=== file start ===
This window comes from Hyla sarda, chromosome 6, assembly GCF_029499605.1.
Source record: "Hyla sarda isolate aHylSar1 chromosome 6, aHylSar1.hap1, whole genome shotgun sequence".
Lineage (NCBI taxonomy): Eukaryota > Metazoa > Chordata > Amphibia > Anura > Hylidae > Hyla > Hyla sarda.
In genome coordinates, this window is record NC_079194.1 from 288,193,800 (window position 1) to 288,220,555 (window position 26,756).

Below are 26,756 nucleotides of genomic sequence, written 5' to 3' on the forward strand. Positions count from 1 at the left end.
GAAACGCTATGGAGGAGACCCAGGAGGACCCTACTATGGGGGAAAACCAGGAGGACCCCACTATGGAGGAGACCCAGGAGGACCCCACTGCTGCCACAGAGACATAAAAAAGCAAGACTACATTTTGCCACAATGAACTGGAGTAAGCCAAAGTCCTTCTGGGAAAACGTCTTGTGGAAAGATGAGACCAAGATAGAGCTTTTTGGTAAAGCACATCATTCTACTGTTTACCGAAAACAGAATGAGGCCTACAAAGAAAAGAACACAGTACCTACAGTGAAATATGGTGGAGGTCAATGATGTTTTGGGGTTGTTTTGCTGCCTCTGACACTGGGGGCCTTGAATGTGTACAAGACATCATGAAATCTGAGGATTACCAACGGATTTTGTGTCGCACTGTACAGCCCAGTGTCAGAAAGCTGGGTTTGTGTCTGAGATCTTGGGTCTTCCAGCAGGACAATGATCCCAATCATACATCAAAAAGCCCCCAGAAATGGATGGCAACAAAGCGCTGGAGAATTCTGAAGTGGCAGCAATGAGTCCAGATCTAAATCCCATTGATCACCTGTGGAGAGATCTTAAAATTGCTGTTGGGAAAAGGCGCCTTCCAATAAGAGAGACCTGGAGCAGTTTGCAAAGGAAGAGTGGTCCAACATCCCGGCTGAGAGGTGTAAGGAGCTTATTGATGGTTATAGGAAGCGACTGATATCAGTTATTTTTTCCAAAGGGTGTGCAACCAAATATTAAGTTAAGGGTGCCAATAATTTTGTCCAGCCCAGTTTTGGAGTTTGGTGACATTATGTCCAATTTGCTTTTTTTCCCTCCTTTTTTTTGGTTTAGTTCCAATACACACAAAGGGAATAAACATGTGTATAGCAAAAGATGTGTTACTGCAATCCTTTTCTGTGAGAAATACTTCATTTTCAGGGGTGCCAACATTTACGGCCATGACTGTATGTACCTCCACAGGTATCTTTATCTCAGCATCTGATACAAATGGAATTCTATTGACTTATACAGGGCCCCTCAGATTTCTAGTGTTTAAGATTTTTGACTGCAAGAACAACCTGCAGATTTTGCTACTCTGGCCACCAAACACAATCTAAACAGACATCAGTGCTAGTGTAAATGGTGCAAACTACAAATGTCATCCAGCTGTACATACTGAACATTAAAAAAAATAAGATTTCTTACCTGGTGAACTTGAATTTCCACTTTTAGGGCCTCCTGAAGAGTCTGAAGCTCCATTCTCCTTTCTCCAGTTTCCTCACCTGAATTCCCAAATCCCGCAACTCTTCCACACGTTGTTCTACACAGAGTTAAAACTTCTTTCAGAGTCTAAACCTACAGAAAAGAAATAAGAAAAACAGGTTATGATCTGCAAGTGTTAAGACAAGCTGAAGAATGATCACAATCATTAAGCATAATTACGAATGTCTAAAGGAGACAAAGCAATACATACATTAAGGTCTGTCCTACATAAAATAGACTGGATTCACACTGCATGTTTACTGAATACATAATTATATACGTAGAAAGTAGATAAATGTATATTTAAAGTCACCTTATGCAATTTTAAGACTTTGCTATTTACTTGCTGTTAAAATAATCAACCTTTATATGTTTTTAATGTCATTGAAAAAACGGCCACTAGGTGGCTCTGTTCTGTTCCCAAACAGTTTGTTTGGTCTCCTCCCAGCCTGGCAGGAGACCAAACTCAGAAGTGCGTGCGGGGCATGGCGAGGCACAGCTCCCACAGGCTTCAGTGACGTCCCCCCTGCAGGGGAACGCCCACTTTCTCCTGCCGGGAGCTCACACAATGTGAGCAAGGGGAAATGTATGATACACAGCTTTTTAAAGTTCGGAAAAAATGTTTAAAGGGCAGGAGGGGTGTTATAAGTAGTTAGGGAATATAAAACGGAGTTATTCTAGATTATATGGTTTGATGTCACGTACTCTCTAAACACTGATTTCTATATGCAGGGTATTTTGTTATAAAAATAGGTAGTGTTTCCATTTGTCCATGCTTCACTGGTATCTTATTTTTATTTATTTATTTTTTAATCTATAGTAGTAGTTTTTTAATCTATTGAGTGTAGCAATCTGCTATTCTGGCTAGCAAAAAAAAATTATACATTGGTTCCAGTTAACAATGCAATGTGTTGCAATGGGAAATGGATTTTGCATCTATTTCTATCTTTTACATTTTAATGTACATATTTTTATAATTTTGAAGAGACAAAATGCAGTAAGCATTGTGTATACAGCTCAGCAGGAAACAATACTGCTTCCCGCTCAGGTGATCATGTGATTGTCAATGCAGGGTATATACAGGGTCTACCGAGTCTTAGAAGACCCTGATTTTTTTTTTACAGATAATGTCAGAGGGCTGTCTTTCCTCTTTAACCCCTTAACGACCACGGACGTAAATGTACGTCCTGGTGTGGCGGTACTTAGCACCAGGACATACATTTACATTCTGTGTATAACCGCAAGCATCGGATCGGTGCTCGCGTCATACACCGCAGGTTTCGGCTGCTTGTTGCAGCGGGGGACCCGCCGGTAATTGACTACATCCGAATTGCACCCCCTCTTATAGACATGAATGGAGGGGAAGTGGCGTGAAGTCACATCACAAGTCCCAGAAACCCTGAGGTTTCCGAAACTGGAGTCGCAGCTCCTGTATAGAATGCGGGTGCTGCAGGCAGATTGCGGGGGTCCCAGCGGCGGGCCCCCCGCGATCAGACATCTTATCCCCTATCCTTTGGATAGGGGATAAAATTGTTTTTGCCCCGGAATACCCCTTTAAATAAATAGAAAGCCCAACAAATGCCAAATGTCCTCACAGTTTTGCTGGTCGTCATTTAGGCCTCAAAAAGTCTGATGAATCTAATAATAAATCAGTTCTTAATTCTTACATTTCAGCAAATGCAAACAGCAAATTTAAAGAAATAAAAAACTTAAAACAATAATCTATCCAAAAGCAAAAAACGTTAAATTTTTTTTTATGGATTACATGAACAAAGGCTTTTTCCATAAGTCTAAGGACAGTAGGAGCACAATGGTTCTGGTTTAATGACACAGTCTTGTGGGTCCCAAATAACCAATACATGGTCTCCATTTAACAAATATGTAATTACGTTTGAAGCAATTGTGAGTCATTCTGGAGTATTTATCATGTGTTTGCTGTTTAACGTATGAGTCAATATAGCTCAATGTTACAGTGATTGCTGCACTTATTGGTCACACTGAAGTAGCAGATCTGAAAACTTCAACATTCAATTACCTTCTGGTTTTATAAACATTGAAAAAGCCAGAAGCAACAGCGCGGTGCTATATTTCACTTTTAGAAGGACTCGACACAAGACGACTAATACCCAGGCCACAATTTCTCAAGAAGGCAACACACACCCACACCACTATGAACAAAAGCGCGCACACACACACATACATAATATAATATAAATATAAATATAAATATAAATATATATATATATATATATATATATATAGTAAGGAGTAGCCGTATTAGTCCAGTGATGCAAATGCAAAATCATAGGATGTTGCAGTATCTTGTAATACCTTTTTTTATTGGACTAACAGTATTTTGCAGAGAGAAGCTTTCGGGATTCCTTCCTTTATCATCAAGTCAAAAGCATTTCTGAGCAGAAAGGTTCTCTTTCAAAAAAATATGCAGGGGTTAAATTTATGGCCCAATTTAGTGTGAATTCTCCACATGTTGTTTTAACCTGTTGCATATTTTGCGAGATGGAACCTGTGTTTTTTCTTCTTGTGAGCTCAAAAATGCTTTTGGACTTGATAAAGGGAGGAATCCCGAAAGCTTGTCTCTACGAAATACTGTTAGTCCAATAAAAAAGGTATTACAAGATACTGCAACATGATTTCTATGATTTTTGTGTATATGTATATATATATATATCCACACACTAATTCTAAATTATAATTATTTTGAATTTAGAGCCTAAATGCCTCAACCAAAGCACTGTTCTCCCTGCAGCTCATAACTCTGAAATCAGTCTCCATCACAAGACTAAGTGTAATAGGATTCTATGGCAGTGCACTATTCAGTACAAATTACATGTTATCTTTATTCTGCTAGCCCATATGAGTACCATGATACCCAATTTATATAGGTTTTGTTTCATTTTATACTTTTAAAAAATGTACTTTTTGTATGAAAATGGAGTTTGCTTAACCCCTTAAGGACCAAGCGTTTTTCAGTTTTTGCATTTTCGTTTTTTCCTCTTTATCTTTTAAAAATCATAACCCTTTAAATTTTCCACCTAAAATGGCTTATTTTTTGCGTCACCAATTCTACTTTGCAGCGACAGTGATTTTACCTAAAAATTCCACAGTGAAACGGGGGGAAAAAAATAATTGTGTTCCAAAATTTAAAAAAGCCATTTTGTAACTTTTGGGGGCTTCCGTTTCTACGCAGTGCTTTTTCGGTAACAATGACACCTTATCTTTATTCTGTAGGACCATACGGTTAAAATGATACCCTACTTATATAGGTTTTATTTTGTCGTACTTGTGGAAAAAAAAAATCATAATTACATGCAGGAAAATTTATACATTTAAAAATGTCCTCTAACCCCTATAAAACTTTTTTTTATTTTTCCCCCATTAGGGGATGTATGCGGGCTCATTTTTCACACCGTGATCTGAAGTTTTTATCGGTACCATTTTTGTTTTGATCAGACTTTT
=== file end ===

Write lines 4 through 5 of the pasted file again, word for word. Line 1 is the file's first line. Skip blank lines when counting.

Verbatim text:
In genome coordinates, this window is record NC_079194.1 from 288,193,800 (window position 1) to 288,220,555 (window position 26,756).

Below are 26,756 nucleotides of genomic sequence, written 5' to 3' on the forward strand. Positions count from 1 at the left end.